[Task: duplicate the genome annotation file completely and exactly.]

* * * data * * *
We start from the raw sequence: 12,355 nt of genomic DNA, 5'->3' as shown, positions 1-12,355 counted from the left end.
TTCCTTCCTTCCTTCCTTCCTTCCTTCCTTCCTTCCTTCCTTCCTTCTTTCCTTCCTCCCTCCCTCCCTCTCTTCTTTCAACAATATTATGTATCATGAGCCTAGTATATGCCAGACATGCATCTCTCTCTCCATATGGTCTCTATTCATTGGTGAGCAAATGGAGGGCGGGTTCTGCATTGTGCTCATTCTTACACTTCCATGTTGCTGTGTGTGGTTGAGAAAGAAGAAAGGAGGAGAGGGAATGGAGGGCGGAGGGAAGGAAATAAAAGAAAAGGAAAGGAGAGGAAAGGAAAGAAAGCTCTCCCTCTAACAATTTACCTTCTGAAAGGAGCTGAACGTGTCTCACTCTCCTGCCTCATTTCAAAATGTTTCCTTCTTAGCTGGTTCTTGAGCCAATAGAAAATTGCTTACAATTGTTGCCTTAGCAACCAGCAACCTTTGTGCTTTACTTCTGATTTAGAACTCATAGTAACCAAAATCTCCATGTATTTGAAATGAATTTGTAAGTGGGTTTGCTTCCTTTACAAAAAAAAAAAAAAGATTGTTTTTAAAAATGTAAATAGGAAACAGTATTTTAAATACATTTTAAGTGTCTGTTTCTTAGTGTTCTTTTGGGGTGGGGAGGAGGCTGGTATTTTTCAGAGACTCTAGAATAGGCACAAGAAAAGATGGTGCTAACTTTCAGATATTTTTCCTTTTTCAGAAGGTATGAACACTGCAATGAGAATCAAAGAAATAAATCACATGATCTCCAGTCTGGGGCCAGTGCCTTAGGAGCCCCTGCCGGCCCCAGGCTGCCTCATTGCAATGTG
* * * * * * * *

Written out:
We start from the raw sequence: 12,355 nt of genomic DNA, 5'->3' as shown, positions 1-12,355 counted from the left end.
TTCCTTCCTTCCTTCCTTCCTTCCTTCCTTCCTTCCTTCCTTCCTTCTTTCCTTCCTCCCTCCCTCCCTCTCTTCTTTCAACAATATTATGTATCATGAGCCTAGTATATGCCAGACATGCATCTCTCTCTCCATATGGTCTCTATTCATTGGTGAGCAAATGGAGGGCGGGTTCTGCATTGTGCTCATTCTTACACTTCCATGTTGCTGTGTGTGGTTGAGAAAGAAGAAAGGAGGAGAGGGAATGGAGGGCGGAGGGAAGGAAATAAAAGAAAAGGAAAGGAGAGGAAAGGAAAGAAAGCTCTCCCTCTAACAATTTACCTTCTGAAAGGAGCTGAACGTGTCTCACTCTCCTGCCTCATTTCAAAATGTTTCCTTCTTAGCTGGTTCTTGAGCCAATAGAAAATTGCTTACAATTGTTGCCTTAGCAACCAGCAACCTTTGTGCTTTACTTCTGATTTAGAACTCATAGTAACCAAAATCTCCATGTATTTGAAATGAATTTGTAAGTGGGTTTGCTTCCTTTACAAAAAAAAAAAAAAGATTGTTTTTAAAAATGTAAATAGGAAACAGTATTTTAAATACATTTTAAGTGTCTGTTTCTTAGTGTTCTTTTGGGGTGGGGAGGAGGCTGGTATTTTTCAGAGACTCTAGAATAGGCACAAGAAAAGATGGTGCTAACTTTCAGATATTTTTCCTTTTTCAGAAGGTATGAACACTGCAATGAGAATCAAAGAAATAAATCACATGATCTCCAGTCTGGGGCCAGTGCCTTAGGAGCCCCTGCCGGCCCCAGGCTGCCTCATTGCAATGTG